Marketing fads come and go, but earned media never goes out of style.
Earned media refers to people or organizations featuring you and/or your business. Earned media can include testimonials, online reviews, and posts being shared. But one form of earned media continues to be especially powerful: PR.
When your brand gets featured in household-name publications, you appear more credible and trustworthy. And when you get featured or interviewed by industry experts and leading companies, you give yourself an opportunity to be endorsed, directly in front of your exact target audience.
The pursuit of additional positive earned media—and messaging to mitigate negative press—is known as public relations, or PR. If you want to explore getting press for yourself, here’s what to know.
Table of Contents
What Do Public Relations and Media Relations Really Mean?
Public relations gets confusing because it can mean different things to different people.
For some key stakeholders, PR might refer to writing press releases. For others, It’s more about social media marketing. And for others still, an entire public relations team might be dedicated to crisis management, PR campaigns, working with government officials, or spearheading investor relations.
Generally, PR is about proactively communicating with editors, producers, marketing managers, or journalists to attract more media attention. For larger companies that are already in the news all the time, it might be more about managing a business’s reputation, ensuring that media outlets have the most up-to-date information about personnel, financial reports, or product features.
Why Media Coverage Is Valuable
News outlets have spent years, decades, or even centuries developing their reputation. Since they attract large and/or engaged viewerships, many media companies often have huge amounts of website traffic.
These outlets have limited space. Not everyone can have a feature in a magazine, be on TV, or be the guest on a podcast episode. As such, being featured is considered notable, and can help buoy a company’s reputation.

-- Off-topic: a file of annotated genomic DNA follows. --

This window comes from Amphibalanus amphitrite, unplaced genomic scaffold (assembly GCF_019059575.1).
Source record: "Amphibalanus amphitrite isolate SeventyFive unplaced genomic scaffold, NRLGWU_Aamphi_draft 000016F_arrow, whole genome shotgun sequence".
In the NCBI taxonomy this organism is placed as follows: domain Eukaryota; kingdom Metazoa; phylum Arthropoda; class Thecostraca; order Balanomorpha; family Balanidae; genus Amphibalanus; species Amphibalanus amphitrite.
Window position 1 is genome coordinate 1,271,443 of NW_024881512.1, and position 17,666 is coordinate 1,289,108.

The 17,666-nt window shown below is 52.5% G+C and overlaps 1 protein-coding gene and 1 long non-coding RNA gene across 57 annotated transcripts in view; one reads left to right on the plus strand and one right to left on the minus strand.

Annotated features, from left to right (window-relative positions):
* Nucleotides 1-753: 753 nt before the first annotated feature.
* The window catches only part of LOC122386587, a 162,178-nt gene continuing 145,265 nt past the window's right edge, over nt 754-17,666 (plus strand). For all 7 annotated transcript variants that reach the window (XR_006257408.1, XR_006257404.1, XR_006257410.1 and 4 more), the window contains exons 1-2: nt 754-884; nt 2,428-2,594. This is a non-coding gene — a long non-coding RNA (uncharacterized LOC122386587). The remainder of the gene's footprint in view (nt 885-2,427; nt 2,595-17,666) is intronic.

Media can often lead to more media. This national TV spot I did came about as a result of a guest post I wrote for FORTUNE... eight months prior.
The Long Game of Media Credibility
Many people think the most valuable attribute of getting featured in press is the number of users who will see you. This isn’t true. Traffic from media hits can be very volatile, and this isn’t a metric you can control.
What is valuable, however, is to show future followers and subscribers who’ve just discovered you your past work. One of the best ways to do this is with a “media banner.” You’ve seen these banners before; these are the “as seen in” logos you see on websites, or the “So-and-so has written for…” sentences in someone’s bio.
Is it name-dropping? Technically, yes. But you don’t get a second chance to make a first impression. If you’ve landed these credibility markers, you should flex them early on in the user journey to establish yourself as a trustworthy source.
A screenshot of my website's home page. Some of these logos are from placements I earned several years ago, but they still project credibility.
10 Ways to Land More PR In Business Efforts
No. 1: Nourish Mutually Beneficial Relationships.
PR tactics don’t have to be complicated. Sometimes, developing win/win relationships with others in your network is more than enough to get things up and running.
You never know when a valuable referral opportunity might arise. Last year, a relationship I built with an LGBTQ+ advertising community created an opportunity to write about a forthcoming survey. I got to debut that data in an article for FORTUNE magazine, and that article later led to being called for two national television interviews.
Be in the business of relationships and you’ll see more media and partnership opportunities come your way.
No. 2: Explore Doing Speaking Engagements.
A speaking engagement or webinar might be for a small room of attendees, but it’s still a great way to work on your public speaking skills. Moreover, guest speaking opportunities position you as an expert.
Since speaking commitments often give you time to expand on who you are and what you do, they can be an excellent way to expand your network. Speaking also generally builds mutually beneficial relationships.
If you have a speaking opportunity, see if you can get it filmed. This video content can be helpful when pitching media coverage in the form of live broadcast opportunities.
No. 3: Hire a Public Relations Specialist.
If all this sounds like work, and you’ve got a budget, you might just want to go ahead and hire a publicist or PR agency instead. Most small businesses and individuals don’t need a publicist year-round, but you might consider hiring someone in the following situations:
- You’re launching the business and want to build buzz for opening day, whether that be offline or online.
- You’re publishing a book, documentary, or other passion project.
- Your area of expertise has become increasingly popular in mainstream media.
Publicists have their own PR tools and platforms, which can be helpful for community relations and finding the right people to pitch. However, they’re often expensive.
If your business is doing less than a million dollars a year in revenue, those marketing dollars would be better spent investing in other core areas of your marketing.